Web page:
MDCT findings in small bowel obstruction: implications of the cause and presence of complications on treatment decisions

Ryan G O'Malley, Mahmoud M Al-Hawary, Ravi K Kaza, Ashish P Wasnik, Joel F Platt, Isaac R Francis
Abdominal Imaging 2015, 40 (7): 2248-62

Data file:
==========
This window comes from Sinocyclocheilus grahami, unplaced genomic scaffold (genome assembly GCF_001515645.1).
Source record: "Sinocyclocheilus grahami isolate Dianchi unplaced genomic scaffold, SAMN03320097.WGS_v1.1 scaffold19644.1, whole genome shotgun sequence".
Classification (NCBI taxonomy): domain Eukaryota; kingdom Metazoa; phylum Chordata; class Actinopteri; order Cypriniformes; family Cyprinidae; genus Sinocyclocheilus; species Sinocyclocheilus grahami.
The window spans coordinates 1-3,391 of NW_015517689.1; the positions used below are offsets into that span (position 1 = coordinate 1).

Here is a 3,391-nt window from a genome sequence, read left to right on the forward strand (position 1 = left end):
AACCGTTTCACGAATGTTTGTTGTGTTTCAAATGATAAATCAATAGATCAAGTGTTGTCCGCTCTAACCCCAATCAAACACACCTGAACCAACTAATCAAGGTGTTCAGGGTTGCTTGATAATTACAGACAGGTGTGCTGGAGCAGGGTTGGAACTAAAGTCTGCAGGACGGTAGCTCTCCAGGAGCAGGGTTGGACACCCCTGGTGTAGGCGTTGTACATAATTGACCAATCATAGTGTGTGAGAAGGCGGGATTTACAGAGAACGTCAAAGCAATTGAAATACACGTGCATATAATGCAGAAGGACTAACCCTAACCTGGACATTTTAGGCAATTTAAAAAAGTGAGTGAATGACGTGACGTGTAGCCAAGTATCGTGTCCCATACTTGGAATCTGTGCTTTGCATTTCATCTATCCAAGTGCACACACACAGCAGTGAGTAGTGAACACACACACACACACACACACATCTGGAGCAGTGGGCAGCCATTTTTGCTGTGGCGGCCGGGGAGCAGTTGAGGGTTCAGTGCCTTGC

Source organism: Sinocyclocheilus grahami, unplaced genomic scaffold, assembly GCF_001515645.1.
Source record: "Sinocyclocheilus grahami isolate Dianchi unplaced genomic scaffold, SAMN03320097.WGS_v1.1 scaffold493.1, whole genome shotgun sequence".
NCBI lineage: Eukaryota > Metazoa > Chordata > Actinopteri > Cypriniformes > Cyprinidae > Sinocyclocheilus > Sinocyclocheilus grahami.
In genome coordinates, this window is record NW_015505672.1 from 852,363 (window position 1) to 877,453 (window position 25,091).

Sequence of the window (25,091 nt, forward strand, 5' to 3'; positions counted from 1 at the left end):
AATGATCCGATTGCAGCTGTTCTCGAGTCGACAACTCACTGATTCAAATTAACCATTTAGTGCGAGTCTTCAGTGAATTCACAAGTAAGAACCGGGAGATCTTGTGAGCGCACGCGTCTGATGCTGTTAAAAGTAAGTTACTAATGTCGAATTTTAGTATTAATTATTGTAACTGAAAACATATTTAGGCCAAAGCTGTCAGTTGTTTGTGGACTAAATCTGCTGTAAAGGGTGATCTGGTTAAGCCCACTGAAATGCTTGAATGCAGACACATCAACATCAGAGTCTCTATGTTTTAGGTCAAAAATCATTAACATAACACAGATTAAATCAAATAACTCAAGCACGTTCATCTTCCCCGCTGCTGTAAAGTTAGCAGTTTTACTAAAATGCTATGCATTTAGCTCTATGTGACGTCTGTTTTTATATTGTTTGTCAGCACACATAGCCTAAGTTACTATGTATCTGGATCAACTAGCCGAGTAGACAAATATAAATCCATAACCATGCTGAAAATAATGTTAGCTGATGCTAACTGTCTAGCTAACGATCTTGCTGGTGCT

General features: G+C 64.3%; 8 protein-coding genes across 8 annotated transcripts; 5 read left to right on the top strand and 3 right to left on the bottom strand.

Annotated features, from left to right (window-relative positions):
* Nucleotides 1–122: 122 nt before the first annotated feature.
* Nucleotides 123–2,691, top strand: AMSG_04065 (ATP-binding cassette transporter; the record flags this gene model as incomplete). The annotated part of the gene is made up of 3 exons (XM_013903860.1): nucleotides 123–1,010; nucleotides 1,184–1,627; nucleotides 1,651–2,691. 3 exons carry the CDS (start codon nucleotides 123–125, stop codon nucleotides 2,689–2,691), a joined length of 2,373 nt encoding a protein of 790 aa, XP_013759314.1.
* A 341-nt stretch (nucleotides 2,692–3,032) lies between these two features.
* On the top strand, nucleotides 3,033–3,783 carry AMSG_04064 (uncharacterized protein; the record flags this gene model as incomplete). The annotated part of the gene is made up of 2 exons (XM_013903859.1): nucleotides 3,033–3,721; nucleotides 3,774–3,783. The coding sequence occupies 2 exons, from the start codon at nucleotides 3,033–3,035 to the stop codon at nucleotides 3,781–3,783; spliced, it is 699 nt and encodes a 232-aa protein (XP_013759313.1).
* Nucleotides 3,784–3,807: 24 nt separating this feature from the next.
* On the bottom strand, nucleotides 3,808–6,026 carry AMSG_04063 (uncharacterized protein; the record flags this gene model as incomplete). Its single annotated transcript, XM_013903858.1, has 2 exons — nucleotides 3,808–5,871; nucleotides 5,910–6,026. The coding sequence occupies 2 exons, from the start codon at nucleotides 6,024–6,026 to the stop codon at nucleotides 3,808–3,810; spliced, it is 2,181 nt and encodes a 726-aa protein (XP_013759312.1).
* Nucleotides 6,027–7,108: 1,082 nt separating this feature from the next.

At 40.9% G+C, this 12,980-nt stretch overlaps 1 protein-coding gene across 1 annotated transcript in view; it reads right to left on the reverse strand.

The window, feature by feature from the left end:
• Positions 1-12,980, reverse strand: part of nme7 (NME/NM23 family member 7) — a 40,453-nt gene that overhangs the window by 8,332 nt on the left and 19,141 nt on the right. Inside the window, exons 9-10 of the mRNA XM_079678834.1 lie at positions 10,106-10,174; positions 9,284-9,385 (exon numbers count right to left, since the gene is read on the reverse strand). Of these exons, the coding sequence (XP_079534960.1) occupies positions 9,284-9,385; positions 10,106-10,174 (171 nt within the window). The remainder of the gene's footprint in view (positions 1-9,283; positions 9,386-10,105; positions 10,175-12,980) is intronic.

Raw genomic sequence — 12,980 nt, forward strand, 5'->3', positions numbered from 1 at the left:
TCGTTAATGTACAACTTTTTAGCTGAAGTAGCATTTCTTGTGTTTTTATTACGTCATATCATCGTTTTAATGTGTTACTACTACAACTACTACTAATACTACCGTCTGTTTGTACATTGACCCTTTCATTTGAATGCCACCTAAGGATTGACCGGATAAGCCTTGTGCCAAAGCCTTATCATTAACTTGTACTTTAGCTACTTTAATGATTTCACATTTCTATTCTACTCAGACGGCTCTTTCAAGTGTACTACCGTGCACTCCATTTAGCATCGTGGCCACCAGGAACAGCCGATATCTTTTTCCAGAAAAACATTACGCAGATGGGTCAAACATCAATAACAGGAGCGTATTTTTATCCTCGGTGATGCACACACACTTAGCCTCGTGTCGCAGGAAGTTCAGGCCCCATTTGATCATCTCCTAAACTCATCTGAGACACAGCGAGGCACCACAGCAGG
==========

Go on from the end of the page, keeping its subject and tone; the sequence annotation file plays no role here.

Small bowel obstruction (SBO) accounts for a considerable proportion of emergency room visits, inpatient admissions, and surgical interventions in the United States. Multi-detector computed tomography (MDCT) plays a key role in imaging patients presenting with acute symptoms suggestive of SBO, which helps in establishing the diagnosis, elucidating the cause of obstruction, and detecting complications, such as ischemia or frank bowel necrosis and perforation. Recently, management of patients with SBO has shifted toward a more conservative approach with supportive care and nasogastric tube decompression, as the obstruction in many cases can resolve spontaneously without the need for operative intervention. However, management decisions in SBO remain notoriously difficult, relying on a combination of clinical, laboratory, and imaging factors to help stratify patients into conservative or surgical treatment. Imaging is often an important factor assisting in the decision-making process since traditional clinical signs of vascular compromise, such as acidosis, fever, leukocytosis, and tachycardia are often unreliable in predicting the need for operative intervention. Thus, it is critically important for radiologists to identify imaging features that suggest or indicated high likelihood of bowel vascular compromise in order to help optimize management prior to the development of bowel ischemia and eventually necrosis. By excluding signs of potentially ischemic or necrotic bowel on MDCT, patients may be spared unnecessary surgery, thus decreasing postsurgical complications and averting potential increase for the risk of future SBO and repeated surgery. Conversely, if imaging features indicate potential vascular compromise of the bowel wall that may lead to bowel ischemia, urgent surgical intervention may prevent progression to bowel necrosis and subsequent perforation.


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